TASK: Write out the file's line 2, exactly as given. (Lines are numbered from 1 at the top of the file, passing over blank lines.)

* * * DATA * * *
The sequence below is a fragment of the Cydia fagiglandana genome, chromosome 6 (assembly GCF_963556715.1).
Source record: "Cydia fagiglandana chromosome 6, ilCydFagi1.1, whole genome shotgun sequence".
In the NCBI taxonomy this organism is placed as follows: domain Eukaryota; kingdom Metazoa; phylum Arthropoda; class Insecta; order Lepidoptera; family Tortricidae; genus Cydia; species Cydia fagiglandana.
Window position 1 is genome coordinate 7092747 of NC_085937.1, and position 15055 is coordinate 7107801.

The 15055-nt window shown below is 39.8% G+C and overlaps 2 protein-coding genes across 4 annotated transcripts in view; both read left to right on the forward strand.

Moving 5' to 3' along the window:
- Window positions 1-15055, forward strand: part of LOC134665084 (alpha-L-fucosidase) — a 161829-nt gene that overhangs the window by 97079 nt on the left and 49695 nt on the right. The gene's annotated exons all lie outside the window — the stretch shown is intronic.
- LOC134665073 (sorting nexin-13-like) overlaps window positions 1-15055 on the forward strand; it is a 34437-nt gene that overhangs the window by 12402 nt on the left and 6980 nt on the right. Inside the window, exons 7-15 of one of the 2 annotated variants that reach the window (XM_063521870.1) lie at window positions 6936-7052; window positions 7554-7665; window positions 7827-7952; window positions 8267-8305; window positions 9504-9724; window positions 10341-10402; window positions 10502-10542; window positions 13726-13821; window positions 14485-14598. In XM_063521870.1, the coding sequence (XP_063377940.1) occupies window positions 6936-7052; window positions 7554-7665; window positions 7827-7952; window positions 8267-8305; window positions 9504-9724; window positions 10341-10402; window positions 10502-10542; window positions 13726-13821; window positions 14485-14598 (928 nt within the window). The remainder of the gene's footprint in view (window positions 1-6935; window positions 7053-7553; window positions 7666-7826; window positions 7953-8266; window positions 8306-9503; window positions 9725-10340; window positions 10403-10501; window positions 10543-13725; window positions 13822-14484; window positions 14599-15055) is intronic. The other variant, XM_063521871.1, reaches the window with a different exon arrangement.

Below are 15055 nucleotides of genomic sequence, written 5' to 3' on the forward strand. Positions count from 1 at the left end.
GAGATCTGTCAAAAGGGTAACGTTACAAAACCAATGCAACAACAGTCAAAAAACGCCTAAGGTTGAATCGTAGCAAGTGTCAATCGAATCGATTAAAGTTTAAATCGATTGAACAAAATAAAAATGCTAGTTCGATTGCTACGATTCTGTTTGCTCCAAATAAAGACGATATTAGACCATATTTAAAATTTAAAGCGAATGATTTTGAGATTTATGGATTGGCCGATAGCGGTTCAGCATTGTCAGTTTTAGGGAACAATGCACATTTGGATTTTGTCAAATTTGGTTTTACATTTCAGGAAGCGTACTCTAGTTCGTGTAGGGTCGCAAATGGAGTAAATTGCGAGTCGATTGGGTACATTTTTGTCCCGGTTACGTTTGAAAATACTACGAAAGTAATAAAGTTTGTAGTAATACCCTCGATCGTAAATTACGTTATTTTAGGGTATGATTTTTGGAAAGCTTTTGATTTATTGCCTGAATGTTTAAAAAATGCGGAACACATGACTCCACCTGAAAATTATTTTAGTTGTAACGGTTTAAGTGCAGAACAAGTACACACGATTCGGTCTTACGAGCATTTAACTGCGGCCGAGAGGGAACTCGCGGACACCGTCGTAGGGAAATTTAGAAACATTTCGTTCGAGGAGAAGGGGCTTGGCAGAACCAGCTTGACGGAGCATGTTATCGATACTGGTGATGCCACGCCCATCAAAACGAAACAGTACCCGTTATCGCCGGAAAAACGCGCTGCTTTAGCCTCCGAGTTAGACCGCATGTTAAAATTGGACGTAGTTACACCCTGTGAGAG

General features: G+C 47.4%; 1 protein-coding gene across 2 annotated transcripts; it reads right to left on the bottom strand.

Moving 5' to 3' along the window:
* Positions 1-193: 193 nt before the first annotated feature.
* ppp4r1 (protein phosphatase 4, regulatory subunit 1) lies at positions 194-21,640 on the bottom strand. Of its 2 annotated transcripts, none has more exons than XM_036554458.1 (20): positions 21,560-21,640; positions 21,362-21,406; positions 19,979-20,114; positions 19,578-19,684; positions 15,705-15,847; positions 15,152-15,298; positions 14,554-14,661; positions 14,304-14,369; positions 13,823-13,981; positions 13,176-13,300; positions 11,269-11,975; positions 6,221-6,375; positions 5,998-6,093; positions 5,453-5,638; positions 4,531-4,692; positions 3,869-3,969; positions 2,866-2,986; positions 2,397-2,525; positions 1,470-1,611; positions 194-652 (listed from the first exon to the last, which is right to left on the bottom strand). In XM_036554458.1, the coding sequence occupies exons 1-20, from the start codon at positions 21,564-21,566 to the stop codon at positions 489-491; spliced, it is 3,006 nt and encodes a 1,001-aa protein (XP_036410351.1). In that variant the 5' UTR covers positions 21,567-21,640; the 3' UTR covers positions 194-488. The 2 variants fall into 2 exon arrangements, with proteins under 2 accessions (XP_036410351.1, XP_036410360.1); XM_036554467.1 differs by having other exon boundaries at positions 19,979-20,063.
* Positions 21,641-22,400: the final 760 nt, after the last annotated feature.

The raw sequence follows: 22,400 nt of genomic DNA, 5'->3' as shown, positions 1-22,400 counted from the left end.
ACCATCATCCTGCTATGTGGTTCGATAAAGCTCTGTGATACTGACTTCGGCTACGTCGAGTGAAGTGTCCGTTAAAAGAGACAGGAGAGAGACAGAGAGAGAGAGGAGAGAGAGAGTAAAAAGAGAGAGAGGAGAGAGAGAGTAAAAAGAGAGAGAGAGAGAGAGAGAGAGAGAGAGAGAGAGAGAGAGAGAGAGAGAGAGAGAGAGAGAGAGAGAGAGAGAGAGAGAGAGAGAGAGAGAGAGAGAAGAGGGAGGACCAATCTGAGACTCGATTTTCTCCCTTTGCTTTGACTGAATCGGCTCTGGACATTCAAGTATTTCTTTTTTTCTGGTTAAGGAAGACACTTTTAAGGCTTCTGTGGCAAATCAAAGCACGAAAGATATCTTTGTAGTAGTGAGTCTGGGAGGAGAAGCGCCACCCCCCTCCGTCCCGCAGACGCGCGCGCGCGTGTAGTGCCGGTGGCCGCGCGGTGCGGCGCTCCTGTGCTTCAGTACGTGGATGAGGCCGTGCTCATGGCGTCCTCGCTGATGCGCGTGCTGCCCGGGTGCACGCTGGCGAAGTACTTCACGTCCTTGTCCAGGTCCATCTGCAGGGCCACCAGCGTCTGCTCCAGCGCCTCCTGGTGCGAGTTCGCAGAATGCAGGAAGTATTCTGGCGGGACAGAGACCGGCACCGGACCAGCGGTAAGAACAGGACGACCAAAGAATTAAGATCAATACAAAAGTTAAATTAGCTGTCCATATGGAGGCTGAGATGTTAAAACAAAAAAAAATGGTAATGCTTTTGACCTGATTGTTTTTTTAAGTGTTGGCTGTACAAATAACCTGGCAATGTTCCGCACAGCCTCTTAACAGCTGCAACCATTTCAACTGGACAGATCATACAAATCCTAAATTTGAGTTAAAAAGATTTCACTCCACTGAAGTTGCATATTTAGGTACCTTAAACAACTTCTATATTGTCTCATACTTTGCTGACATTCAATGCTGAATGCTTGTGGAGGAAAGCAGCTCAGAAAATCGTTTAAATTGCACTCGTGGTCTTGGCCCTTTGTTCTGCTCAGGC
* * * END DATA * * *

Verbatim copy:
Source record: "Cydia fagiglandana chromosome 6, ilCydFagi1.1, whole genome shotgun sequence".